Invertebrate biodiversity continues to decline in cropland

Francesca Mancini, Rob Cooke, Ben A. Woodcock, Arran Greenop, Andrew C. Johnson and Nick J. B. Isaac | Royal Society Volume 290 Issue 2000 | 2023 | Peer Reviewed | Original research |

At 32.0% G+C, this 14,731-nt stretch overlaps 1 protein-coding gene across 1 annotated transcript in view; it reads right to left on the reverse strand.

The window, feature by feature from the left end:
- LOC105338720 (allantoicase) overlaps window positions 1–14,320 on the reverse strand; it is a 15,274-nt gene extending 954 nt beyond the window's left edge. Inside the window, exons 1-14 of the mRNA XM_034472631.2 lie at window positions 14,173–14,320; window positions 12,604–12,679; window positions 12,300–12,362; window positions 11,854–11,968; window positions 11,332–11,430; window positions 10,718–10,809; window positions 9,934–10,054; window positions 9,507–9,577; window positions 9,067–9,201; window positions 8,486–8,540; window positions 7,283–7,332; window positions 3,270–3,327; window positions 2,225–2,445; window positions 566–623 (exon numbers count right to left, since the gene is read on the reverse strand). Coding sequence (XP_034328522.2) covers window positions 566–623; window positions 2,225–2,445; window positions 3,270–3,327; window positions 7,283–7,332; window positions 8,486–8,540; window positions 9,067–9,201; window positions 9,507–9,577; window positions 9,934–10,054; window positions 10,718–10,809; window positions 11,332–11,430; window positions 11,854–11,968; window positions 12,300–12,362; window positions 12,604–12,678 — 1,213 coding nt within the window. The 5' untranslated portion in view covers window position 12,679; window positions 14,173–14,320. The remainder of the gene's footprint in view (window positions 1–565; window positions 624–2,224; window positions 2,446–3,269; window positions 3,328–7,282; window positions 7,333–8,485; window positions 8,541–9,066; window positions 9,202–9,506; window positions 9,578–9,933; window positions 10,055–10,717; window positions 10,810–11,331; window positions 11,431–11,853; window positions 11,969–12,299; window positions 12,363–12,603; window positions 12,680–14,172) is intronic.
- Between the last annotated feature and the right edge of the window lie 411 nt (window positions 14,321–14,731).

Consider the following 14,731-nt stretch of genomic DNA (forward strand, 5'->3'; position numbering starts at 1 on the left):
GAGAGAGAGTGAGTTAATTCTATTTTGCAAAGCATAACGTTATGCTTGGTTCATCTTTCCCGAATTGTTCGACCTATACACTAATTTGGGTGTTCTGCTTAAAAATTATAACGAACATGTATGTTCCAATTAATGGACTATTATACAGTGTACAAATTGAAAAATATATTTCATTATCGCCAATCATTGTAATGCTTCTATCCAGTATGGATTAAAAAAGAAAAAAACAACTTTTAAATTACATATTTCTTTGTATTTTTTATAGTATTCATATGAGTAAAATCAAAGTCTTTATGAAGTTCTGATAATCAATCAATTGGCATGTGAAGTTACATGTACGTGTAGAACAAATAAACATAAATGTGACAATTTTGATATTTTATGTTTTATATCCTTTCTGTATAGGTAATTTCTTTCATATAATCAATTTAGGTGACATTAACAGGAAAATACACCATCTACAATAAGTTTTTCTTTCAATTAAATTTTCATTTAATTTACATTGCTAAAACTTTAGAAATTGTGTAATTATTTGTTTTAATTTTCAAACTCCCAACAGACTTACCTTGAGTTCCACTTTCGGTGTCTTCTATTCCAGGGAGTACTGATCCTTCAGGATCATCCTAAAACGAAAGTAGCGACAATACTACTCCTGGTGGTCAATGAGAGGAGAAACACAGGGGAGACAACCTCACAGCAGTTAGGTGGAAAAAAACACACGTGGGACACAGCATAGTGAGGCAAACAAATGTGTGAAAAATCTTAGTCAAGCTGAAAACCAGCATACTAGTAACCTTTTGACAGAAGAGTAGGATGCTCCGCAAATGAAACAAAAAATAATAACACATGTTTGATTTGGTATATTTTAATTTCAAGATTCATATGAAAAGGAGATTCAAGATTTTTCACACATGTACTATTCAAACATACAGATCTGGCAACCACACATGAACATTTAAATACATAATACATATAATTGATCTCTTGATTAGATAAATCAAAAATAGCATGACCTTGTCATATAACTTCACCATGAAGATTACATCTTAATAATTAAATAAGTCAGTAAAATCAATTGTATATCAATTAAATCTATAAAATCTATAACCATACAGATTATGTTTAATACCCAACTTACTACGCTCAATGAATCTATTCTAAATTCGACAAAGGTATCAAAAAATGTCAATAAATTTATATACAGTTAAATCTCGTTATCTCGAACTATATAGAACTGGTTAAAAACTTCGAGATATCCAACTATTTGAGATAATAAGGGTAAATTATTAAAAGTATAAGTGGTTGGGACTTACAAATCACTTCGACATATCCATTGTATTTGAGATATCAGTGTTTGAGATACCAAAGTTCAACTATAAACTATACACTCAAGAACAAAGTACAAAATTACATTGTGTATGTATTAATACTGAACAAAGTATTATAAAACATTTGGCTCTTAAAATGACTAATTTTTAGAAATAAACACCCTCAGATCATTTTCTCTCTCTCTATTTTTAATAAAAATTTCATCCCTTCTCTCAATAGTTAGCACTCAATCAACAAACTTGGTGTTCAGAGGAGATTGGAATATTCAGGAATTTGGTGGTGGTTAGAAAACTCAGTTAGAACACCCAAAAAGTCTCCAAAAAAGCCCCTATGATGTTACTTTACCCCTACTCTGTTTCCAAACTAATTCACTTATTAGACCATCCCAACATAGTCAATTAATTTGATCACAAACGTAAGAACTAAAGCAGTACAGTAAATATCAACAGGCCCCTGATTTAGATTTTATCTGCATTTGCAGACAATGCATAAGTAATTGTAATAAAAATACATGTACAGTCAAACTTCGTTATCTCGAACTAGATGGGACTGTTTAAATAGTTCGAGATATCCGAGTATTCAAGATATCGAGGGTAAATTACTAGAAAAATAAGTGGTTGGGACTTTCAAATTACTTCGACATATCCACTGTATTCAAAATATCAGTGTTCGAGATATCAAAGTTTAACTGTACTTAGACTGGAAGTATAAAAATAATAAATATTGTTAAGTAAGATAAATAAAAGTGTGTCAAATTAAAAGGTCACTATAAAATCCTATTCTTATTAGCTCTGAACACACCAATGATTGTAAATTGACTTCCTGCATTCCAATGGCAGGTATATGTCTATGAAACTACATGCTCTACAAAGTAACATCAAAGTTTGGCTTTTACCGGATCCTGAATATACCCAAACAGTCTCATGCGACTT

Modern agriculture has drastically changed global landscapes and introduced pressures on wildlife populations. Policy and management of agricultural systems has changed over the last 30 years, a period characterized not only by intensive agricultural practices but also by an increasing push towards sustainability. It is crucial that we understand the long-term consequences of agriculture on beneficial invertebrates and assess if policy and management approaches recently introduced are supporting their recovery. In this study, we use large citizen science datasets to derive trends in invertebrate occupancy in Great Britain between 1990 and 2019. We compare these trends between regions of no- (0%), low- (greater than 0–50%) and high-cropland (greater than 50%) cover, which includes arable and horticultural crops. Although we detect general declines, invertebrate groups are declining most strongly in high-cropland cover regions. This suggests that even in the light of improved policy and management over the last 30 years, the way we are managing cropland is failing to conserve and restore invertebrate communities. New policy-based drivers and incentives are required to support the resilience and sustainability of agricultural ecosystems. Post-Brexit changes in UK agricultural policy and reforms under the Environment Act offer opportunities to improve agricultural landscapes for the benefit of biodiversity and society.